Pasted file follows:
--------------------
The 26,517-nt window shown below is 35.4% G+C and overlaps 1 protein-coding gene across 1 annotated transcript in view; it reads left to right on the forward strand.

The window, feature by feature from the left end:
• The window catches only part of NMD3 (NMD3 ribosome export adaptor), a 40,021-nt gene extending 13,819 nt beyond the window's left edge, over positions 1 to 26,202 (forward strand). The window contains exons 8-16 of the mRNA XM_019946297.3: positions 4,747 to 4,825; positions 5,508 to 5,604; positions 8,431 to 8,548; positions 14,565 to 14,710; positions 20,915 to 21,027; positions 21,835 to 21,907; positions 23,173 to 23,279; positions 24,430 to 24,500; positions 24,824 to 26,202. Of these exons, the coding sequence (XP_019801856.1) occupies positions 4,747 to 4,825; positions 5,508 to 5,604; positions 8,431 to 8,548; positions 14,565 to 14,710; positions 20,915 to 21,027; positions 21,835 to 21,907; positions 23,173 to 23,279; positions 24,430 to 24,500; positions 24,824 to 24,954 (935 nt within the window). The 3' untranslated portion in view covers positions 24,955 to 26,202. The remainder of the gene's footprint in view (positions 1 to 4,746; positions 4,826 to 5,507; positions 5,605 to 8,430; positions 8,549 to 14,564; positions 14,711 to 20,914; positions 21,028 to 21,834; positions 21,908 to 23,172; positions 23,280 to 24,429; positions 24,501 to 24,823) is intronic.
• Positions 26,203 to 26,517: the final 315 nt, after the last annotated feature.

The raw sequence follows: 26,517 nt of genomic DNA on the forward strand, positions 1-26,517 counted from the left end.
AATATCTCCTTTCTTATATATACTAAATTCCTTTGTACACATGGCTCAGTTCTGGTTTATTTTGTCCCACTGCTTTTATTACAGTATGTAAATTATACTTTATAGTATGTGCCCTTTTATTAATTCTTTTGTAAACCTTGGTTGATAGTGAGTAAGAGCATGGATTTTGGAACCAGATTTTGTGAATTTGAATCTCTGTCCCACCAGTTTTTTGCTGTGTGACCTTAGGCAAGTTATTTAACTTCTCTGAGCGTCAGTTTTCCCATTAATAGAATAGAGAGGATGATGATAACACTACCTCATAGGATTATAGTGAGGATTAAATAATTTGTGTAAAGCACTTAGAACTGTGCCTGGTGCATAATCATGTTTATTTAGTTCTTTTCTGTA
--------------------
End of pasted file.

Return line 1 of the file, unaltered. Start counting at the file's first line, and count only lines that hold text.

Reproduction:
The 26,517-nt window shown below is 35.4% G+C and overlaps 1 protein-coding gene across 1 annotated transcript in view; it reads left to right on the forward strand.